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Running Shoes

Running Shoes

No two runners are alike, which is why we carry such a large selection of running shoes. The type of running shoe you need depends on a whole host of factors including the distance you plan on running, the surface(s) you'll run on, your gait, and the biomechanics of your feet and ankles—just to name a few.  Read More

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Running Shoes: Hoka One One Rocket X Unisex White/Diva Blue Running Shoes: Hoka One One Rocket X Unisex White/Diva Blue
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What are the best running shoes?

Glad you asked (loaded question)... while certainly Saucony Running Shoes, Brooks Running Shoes, ASICS Running Shoes, Mizuno Running Shoes, and New Balance Running Shoes have long been the favorite of runners, newcomers like On Running Shoes, Hoka One One Running Shoes, and 361 Running Shoes have made massive strides to close the gap in performance, quality, and style—creating a new race for the top spot. At the end of the day, what's best for you will inevitably be a personal choice based on your unique feet and stride; no one brand will always win.

How long do running shoes last?

Running shoes have to cover a lot of ground—literally and in terms of features. Obviously, they need to keep you comfortable. But they should also support you throughout your entire movement cycle, helping you to run efficiently and with proper form no matter what kind of running you do. In order to help you run your best and avoid injury, it's crucial to replace your running shoes when they're worn out.

Many people wait until they see visible signs like cracking, tearing, or peeling, but the truth is: Running shoes may stop providing the support you need before it becomes obvious to the naked eye. The best way to know that you're running in adequately supportive footwear is to keep track of how many miles you've logged in your current pair of running shoes and be sure to change them out every 300-400 miles.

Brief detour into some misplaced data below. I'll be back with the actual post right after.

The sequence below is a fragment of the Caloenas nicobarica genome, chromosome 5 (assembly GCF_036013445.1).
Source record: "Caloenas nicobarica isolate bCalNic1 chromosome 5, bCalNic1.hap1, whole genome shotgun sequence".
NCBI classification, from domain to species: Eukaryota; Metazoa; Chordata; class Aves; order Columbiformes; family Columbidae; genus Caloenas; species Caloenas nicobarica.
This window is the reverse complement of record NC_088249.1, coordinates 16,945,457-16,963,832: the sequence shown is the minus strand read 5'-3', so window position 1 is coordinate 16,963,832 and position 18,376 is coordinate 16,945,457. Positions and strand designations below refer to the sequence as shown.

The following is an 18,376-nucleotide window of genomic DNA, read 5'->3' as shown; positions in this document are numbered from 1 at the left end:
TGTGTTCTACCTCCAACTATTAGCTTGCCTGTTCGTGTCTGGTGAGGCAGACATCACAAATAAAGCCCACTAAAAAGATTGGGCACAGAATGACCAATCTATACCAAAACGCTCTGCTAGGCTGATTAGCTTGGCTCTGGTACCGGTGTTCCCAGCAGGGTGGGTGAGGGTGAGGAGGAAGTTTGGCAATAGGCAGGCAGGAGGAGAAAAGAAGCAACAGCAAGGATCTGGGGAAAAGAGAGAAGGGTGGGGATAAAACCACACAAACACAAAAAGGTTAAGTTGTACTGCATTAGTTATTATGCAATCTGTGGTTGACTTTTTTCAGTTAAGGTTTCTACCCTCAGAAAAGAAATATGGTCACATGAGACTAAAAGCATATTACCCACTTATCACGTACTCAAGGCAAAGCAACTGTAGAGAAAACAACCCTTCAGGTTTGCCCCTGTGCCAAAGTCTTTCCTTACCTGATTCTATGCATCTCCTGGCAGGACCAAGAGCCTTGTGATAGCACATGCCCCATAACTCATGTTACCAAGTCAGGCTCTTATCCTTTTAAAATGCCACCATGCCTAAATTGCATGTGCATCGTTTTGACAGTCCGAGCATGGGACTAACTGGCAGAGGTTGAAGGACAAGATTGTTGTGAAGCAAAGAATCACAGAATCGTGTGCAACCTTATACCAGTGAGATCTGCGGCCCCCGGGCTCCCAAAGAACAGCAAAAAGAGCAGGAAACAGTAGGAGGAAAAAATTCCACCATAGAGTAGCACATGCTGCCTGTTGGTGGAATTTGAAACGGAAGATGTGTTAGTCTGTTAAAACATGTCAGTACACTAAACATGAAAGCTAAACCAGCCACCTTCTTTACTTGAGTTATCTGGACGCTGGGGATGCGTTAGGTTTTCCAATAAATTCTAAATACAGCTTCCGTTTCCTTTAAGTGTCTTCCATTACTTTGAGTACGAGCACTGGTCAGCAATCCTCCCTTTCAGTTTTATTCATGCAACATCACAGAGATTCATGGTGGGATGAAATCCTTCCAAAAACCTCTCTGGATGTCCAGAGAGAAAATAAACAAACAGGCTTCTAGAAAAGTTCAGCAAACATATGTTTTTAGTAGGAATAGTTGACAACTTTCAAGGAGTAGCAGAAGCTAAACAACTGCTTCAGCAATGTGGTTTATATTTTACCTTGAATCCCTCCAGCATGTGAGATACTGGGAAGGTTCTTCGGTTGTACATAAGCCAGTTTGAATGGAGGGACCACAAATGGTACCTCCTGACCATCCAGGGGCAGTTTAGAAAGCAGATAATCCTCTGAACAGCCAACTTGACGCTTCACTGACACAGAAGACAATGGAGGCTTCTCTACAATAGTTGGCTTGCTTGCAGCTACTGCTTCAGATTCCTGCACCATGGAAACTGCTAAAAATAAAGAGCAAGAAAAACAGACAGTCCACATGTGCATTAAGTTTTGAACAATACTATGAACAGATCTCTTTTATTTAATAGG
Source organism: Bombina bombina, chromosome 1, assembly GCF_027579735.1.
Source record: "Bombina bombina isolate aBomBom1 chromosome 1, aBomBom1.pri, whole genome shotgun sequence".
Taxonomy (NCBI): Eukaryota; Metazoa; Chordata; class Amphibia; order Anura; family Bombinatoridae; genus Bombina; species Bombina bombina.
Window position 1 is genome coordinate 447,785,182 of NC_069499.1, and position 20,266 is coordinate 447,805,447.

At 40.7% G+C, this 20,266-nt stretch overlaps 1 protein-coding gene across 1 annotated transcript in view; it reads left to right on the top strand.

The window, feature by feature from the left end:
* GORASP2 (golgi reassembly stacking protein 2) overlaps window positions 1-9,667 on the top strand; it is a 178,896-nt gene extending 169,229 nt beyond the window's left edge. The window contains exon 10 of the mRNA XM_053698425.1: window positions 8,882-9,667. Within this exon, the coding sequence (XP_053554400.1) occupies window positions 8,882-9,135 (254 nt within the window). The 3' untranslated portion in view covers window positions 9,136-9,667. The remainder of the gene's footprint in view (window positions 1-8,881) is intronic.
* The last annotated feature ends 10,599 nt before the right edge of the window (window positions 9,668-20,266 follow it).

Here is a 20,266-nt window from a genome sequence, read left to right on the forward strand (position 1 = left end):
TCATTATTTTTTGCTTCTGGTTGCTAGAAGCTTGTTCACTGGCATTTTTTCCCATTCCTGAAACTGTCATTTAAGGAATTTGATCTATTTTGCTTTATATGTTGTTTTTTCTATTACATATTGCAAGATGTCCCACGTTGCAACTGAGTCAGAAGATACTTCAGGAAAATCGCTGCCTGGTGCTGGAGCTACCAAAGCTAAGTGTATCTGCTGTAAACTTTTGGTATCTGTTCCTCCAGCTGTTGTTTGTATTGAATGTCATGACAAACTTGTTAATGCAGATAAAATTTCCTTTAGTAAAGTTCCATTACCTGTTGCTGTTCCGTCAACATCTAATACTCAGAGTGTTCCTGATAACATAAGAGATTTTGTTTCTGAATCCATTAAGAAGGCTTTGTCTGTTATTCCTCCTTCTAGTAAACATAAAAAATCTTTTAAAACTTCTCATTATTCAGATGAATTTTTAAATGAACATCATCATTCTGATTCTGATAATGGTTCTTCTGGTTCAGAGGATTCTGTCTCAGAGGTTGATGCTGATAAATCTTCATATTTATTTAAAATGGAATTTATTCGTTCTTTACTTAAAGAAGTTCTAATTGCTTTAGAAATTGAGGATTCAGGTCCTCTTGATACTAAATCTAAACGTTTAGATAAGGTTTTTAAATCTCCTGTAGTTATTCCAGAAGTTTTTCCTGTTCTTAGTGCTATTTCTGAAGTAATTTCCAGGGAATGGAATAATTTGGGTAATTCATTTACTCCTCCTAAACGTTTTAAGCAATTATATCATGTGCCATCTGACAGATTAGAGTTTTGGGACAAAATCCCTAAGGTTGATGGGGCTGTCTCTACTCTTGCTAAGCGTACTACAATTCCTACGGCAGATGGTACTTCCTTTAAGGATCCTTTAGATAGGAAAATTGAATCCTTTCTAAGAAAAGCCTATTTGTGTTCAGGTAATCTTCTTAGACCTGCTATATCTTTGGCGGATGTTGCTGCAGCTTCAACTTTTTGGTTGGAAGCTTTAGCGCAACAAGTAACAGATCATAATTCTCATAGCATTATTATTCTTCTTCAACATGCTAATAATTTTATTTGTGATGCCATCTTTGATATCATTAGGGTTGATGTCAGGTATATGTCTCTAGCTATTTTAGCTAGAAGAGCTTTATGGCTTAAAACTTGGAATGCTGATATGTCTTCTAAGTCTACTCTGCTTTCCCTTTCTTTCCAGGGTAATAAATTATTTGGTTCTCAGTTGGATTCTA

How should running shoes fit?

Don't settle for an ill-fitting running shoe or try to force the next size up or down to work for your foot’s unique shape or width. Running in a shoe that doesn't fit well is uncomfortable at best and dangerous at worst.

The first step to a good fit is understanding the size, shape, and unique movement pattern of your feet. Before buying your next pair of running shoes, figure out if you have a low, neutral, or high arch, which will help you to determine your gait pattern: overpronation, neutral pronation, or underpronation. The more you know about your feet, the better equipped you’ll be to keep them happy and healthy with the perfect pair of running shoes!

Once you've zeroed in on your size and width, it's time to try 'em on! Wear the socks you plan to wear running, and be sure to try on both shoes. Your feet should feel secure in the shoes, but your toes should have plenty of breathing room. Your feet swell when you run, and neglecting to leave a little extra room can result in painful blisters later on. Don't be afraid to jog around the store a bit to see if the shoes rub, slide, or generally don't feel "right" on your feet. Do your heels stay put? Are your arches happy? Do the shoes flex with your feet?

If you're having trouble finding your size, we can help! We carry wide running shoesnarrow running shoes, high-arch running shoes, low-arch running shoes, and more—all in a variety of hard-to-find sizes that will keep you going.

How to choose running shoes

Different runs place different demands on your body and therefore require different shoes. Marathon running shoes should provide stability and comfort as you log mile after mile after mile. Consider buying two pairs of marathon running shoes simultaneously—one to train in and another to lightly break in but keep relatively fresh/cushy for race day.

General running shoes for casual running/jogging should make you feel comfortable, supported, and like you could run forever. Also known as road running shoes, these are your everyday trainers that most people rely on for the bulk of their runs.

If you're looking to pick up the pace, opt for a pair of lightweight shoes, but if it's distance you're after, be sure to focus on cushioning. The bottom line for choosing the right running shoes is to find a pair that works for you. Reviews and awards are great, but at the end of the day: yours is the only opinion that truly matters. If you find them comfortable, you don't experience any tweaks or twinges, and they help you run farther and/or faster, then they're probably the right running shoes for you.

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